2. ^ Google Inc. "U.S. Route 136 in Indiana". Google Maps (Map). Cartography by Google, Inc. https://maps.google.com/maps?saddr=US-136+E%2FCo+Rd+1800+N&daddr=40.10247,-87.12765+to:39.98714,-86.74743+to:39.82924,-86.35421+to:Crawfordsville+Rd&hl=en&ll=39.790995,-86.247826&spn=0.038779,0.071583&sll=39.793567,-86.252546&sspn=0.038778,0.071583&geocode=FVZhZAIdxF_I-g%3BFUbqYwIdnonO-inFCMi5W88SiDGV1GVFGdToMg%3BFcQnYgId2lbU-inrcENkjy0TiDGZEYVWavfupA%3BFfi-XwId3lba-inb4ecRva5siDHjQfgDvAbB3w%3BFdgbXwIdzBbc-g&t=h&mra=dme&mrsp=4&sz=14&via=1,2,3&z=14. Retrieved October 18, 2012.
  3. ^ Indiana Department of Transportation (2012) (PDF). Indiana Transportation Map (Map). Cartography by INDOT (2011–2012 ed.). http://www.in.gov/indot/files/StateTransportationMap.pdf. Retrieved October 18, 2012.
  4. ^ Indiana Department of Transportation (2011) (PDF). Indiana Railroad Map (Map). http://www.in.gov/indot/files/MAIN-RR-11_V1.pdf. Retrieved October 19, 2012.
  5. ^ Federal Highway Administration (December 2003) (PDF). National Highway System: Indiana (Map). Cartography by FHWA. http://www.fhwa.dot.gov/planning/nhs/maps/in/in_Indiana.pdf. Retrieved May 2, 2011.
  6. ^ Adderly, Kevin (April 4, 2011). "National Highway System". Federal Highway Administration. Retrieved December 19, 2011. 
  7. ^ "INDOT Traffic Zones". Indiana Department of Transportation. 2010. Retrieved July 9, 2012. 
  8. ^ Indiana State Highway Commission (1917). Main Market Highways (Map). Cartography by ISHC (1917 ed.). http://bl-libg-doghill.ads.iu.edu/gm-web/imdb/inhwy1917.jpg. Retrieved October 19, 2012.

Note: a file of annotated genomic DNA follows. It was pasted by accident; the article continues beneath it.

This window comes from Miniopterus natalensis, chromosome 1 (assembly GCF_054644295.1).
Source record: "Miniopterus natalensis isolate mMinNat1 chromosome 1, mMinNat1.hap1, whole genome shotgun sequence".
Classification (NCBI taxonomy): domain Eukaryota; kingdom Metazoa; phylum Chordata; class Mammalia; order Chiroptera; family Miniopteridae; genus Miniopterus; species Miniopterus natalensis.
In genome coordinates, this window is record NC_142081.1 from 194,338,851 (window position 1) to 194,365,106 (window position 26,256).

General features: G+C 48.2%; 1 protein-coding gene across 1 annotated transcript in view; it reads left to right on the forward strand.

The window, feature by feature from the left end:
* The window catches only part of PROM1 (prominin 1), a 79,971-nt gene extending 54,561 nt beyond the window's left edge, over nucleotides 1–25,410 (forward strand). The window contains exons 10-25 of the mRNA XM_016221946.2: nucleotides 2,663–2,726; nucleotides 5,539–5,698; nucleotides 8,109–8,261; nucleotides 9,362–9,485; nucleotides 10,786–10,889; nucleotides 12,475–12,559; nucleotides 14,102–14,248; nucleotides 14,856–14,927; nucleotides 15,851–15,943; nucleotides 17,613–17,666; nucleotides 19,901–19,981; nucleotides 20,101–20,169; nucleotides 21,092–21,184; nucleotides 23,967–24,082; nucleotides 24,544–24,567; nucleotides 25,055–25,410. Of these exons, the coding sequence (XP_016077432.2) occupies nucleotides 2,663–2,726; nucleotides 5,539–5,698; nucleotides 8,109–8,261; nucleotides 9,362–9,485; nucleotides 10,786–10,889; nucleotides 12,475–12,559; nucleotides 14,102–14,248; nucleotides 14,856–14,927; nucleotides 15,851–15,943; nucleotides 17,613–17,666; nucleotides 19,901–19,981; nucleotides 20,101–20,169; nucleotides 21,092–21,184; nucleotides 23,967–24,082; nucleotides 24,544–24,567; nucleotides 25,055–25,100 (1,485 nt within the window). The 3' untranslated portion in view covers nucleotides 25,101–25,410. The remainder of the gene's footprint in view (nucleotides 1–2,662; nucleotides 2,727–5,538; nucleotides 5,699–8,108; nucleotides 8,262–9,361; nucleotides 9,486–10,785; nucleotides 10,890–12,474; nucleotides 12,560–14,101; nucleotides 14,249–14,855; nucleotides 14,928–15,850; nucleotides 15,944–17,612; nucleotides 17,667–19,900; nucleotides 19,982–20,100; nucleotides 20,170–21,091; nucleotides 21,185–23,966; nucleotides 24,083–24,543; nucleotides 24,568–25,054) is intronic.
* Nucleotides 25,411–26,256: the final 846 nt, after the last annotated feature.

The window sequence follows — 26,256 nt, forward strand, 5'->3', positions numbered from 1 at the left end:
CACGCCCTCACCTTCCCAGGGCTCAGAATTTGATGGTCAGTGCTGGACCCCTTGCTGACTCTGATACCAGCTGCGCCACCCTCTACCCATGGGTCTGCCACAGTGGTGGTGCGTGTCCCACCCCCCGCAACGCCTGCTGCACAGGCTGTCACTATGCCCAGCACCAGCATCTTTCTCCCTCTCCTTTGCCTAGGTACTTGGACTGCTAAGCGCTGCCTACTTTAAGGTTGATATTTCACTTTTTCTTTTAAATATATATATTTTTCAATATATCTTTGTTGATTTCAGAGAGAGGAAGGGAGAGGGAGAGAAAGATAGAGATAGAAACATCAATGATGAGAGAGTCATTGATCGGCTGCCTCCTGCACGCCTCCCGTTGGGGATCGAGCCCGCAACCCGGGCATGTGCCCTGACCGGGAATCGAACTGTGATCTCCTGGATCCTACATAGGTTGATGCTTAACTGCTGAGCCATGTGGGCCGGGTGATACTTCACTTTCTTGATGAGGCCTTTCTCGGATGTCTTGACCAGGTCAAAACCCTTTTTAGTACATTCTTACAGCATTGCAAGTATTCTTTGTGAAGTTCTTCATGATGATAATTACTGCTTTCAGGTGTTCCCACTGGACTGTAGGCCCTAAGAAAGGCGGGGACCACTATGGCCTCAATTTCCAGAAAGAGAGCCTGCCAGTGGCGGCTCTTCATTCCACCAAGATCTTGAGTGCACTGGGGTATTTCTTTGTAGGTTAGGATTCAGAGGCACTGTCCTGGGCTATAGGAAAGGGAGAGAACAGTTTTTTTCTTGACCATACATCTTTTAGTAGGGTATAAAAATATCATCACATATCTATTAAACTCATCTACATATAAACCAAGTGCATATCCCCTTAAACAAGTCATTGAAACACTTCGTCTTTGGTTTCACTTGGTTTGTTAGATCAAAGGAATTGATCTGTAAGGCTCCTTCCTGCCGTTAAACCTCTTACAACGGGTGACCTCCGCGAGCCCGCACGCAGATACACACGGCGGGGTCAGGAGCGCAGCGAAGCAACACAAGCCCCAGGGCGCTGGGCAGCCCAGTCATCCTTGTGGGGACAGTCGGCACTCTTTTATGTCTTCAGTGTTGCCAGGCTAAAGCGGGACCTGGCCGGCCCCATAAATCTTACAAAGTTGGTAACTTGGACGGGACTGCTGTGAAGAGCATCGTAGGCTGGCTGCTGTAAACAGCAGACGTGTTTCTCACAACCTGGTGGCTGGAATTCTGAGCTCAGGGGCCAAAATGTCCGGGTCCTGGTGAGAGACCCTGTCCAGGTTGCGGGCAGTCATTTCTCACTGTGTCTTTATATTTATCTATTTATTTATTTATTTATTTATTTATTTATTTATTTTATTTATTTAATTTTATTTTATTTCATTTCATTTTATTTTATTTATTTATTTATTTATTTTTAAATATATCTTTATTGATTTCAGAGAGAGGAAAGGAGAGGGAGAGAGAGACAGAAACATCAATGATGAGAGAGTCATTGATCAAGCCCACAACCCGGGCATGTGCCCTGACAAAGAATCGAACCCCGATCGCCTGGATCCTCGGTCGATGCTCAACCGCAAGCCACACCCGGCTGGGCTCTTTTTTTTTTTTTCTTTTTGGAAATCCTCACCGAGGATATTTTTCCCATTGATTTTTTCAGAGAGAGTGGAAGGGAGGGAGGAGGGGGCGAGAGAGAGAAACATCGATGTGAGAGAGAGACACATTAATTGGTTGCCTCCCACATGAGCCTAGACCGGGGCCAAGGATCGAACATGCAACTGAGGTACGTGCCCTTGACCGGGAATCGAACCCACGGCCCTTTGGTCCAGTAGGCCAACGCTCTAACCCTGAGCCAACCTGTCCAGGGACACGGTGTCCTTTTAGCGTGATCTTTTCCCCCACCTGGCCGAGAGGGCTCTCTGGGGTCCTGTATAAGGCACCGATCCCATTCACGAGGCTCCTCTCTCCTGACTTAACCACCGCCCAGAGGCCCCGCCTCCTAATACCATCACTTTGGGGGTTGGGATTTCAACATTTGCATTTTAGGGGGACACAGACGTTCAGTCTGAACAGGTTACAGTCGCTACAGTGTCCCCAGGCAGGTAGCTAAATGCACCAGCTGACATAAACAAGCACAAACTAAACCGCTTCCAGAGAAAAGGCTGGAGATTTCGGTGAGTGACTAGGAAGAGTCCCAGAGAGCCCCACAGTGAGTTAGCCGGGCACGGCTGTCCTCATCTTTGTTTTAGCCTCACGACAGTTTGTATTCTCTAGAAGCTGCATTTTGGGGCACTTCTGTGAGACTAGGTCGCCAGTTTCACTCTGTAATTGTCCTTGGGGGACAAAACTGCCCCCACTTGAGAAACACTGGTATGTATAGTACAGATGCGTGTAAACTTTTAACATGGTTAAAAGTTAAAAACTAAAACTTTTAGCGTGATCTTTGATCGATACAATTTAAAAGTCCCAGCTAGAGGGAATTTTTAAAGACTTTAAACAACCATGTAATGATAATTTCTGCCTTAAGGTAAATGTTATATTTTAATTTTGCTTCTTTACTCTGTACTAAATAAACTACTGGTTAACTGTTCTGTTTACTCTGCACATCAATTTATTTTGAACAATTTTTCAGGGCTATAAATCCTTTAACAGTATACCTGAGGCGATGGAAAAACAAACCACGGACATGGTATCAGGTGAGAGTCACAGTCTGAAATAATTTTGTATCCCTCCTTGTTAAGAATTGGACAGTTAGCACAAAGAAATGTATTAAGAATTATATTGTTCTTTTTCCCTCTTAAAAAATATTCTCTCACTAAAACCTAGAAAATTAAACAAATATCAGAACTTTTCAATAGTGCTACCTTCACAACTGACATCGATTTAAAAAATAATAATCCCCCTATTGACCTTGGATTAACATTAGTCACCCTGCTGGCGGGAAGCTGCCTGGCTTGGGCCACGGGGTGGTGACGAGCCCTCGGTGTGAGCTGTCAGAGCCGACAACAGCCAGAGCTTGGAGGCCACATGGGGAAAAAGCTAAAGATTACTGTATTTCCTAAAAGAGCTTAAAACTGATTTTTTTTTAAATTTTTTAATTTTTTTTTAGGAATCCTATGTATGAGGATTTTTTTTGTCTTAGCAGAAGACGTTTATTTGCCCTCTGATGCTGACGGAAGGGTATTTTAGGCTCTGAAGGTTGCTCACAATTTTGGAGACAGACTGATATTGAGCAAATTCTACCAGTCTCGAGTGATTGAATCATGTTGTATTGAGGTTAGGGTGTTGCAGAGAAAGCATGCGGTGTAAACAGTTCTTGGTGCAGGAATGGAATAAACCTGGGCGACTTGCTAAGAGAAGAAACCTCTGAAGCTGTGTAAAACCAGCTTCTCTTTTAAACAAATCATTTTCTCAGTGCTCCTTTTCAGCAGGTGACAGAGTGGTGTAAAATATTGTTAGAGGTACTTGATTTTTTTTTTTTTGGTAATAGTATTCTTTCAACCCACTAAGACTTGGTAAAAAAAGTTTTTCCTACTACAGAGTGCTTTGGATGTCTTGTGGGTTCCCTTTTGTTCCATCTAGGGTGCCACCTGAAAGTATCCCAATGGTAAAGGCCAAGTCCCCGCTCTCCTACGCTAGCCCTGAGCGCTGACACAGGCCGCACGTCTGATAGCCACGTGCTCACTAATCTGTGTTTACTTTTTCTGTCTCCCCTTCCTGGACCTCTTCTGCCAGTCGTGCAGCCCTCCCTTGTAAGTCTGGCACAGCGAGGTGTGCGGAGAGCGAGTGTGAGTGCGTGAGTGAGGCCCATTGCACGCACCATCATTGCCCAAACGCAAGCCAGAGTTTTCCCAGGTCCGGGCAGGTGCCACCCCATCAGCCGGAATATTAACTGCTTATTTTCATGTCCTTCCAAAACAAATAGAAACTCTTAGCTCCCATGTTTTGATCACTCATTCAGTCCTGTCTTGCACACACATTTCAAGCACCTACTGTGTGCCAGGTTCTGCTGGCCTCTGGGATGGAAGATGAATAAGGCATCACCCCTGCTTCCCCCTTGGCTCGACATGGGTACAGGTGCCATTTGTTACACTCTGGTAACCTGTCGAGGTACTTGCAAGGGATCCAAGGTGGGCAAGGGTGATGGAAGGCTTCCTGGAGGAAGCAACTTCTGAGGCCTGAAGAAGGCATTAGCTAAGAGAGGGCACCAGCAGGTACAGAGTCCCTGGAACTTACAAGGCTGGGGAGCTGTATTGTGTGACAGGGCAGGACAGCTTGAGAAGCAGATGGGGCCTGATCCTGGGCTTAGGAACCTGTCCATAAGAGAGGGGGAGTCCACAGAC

9. ^ Indiana State Highway Commission (1918). Indiana Transportation Map of 1918 (Map). Cartography by ISHC (1918 ed.).
  10. ^ Rand McNally (1926). Road Map of Indiana (Map). Cartography by Rand McNally (1926 ed.). http://www.broermapsonline.org/members/NorthAmerica/UnitedStates/Midwest/Indiana/unitedstates1926ra_032.html. Retrieved October 19, 2012.
  11. ^ a b Indiana State Highway Commission (1927) (PDF). State Highway System of Indiana (Map). Cartography by ISHC (1927 ed.). http://bl-libg-doghill.ads.iu.edu/gm-web/imdb/inhwy1927.pdf. Retrieved October 19, 2012.
  12. ^ Indiana State Highway Commission (1928) (PDF). State Highway System of Indiana (Map). Cartography by ISHC (1928 ed.). http://bl-libg-doghill.ads.iu.edu/gm-web/imdb/inhwy1928.pdf. Retrieved October 19, 2012.
  13. ^ Indiana State Highway Commission (September 30, 1930) (PDF). State Highway System of Indiana (Map). Cartography by ISHC (1930 ed.). http://bl-libg-doghill.ads.iu.edu/gm-web/imdb/inhwy1930.pdf. Retrieved October 19, 2012.
  14. ^ Indiana State Highway Commission (1931) (PDF). State Highway System of Indiana (Map). Cartography by ISHC (1931 ed.). http://bl-libg-doghill.ads.iu.edu/gm-web/imdb/inhwy1931.pdf. Retrieved October 19, 2012.

External links[edit]

Route map: Google / Bing